Friday 20 February 2009

JMusic and Clojure

JMusic is a Java library for music composition. I thought it'd be fun to play with music as with images, so I'm looking at trying some algorithmic compositions.

Since it's a Java library, it's easy to use JMusic with Clojure. It's simple as downloading the JAR file (see here) and then making sure the JAR is on your class path when you start Clojure.

You'll need to import a few classes to get started. Clojure doesn't support importing all members from a namespace, so it can be a little tedious. (as a side note, In Java I'm so used to IntelliJ auto-importing that I'd forgotten how much crud you have to import these days).

Here's my basic imports for a simple program which mirrors the basic one in the tutorial.

(ns jmusic
(:use [clojure.contrib.import-static :only (import-static)])
(:import jm.JMC)
(:import (jm.util Write))
(:import ( Note Score Part Phrase)))

(import-static jm.JMC

import-static is a very handy function - it does exactly what it says on the tin!

JMusic has a simple composite model for music.

  • A Note is the building block of any composition
  • A Phrase is 1 or more notes
  • A Part is a collection of phrases played with a given Instrument
  • A Score is a collection of parts

Writing functions to composes phrases of notes, and parts of phrases is very tedious, so we'll use a macro to help avoid duplication. Here's a few helper functions to build the various music domain objects in JMusic. Note that this is just for my "hello world" style application, they are incredibly inflexible functions at the moment!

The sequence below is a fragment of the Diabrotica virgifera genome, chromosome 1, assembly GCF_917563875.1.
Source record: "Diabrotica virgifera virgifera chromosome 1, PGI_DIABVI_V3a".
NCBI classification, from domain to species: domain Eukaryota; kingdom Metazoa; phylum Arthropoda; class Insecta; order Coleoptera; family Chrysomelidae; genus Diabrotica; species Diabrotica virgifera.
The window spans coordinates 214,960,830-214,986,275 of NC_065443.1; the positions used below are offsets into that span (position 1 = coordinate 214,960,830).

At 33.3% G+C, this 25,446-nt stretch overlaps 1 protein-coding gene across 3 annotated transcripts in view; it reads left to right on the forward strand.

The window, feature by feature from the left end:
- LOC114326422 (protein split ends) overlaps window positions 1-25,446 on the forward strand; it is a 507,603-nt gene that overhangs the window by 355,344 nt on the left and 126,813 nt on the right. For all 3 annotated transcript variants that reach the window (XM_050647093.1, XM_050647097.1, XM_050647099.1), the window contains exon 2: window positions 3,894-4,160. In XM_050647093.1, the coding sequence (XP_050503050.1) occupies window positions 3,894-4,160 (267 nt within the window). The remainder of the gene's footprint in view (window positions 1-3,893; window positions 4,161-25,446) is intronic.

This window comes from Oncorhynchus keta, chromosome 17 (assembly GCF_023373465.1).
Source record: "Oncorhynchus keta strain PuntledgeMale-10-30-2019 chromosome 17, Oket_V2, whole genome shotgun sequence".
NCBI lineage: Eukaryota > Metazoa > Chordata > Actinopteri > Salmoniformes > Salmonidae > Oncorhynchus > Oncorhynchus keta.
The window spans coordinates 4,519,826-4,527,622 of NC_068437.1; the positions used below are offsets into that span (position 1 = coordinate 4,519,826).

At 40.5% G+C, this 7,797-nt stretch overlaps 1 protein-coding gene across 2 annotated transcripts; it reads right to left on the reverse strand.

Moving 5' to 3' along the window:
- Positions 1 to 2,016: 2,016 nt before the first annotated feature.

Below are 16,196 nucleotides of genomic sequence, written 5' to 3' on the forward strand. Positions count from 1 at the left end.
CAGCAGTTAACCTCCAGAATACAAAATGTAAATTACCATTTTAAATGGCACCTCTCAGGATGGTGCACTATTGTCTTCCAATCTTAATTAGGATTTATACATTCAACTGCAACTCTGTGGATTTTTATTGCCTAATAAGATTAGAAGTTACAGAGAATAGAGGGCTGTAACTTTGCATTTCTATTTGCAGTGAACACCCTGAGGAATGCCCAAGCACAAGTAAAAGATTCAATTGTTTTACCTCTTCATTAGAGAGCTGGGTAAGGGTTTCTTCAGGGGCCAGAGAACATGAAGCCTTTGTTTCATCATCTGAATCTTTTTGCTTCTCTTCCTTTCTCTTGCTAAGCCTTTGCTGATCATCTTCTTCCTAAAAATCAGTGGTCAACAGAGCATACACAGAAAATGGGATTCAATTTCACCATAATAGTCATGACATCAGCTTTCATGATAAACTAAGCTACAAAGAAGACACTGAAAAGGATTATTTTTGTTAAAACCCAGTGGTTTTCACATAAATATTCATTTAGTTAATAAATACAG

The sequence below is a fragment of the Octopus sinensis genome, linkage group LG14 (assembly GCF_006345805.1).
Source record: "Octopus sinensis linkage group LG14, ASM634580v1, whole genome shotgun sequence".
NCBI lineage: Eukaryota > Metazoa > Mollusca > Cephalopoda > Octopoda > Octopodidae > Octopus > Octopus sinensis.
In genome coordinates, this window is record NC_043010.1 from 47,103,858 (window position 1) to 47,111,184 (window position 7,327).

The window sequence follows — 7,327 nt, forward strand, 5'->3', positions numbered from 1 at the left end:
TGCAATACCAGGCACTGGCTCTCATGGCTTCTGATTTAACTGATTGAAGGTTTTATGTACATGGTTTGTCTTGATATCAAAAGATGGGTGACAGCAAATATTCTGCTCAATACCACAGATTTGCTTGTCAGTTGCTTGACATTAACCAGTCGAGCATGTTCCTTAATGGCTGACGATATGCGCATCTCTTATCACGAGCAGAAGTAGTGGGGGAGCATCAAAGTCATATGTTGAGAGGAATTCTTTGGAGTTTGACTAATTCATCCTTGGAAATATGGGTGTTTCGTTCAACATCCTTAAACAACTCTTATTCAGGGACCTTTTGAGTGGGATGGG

(defmacro jm-add-children
[m obj parts]
`(let [obj# ~obj]
(doseq [p# ~parts]
(doto obj#
(~m p#)))

(defn make-score
[name parts]
(let [sc (Score. name)]
(jm-add-children .addPart sc parts)))

(defn make-phrase
[name notes]
(let [p (Phrase. name)]
(jm-add-children .addNote p notes)))

(defn make-part
[name instrument phrases]
(let [part (Part. name instrument)]
(jm-add-children .addPhrase part phrases)))

(defn make-note
[freq rhythm]
(Note. freq rhythm))

Once you've got a score together, you need to be able to save it.

(defn save [score output]
(Write/midi score output))

OK, with all those helper functions out of the way we can now write some music. Taking the first example (chromatic scale) from the JMusic tutorial, we get:

(defn make-noise []
(let [notes (map (fn [y] (make-note (+ C4 y) CROTCHET)) (range 0 12))
phrase (make-phrase "Phrase1" notes)
part (make-part "Part" FLUTE (list phrase))
score (make-score "Score" (list part))]
(save score "chromatic-scale.mid")))

Running this at your REPL should get:

jmusic> (make-noise)
----------------------------- Writing MIDI File ------------------------------
Converting to SMF data structure...
Part 0 'Part' to SMF Track on Ch. 0: Phrase 0:............
MIDI file 'chromatic-scale.mid' written from score 'Score' in 0.001 seconds.

And result in a chromatic scale midi file being output. Next, to find something funkier to do!


  1. I hacked you're code a little bit and made it possible to output the melody to a RTMixer instead of a MIDI file.
    If you're interested you can find it on:

  2. Somehow I missed your comment until now and thanks for the feedback.

    Music at the REPL looks neat!

  3. no java, granted, but if you're interested in music at the REPL you should check out common music, available in scheme or CL flavors: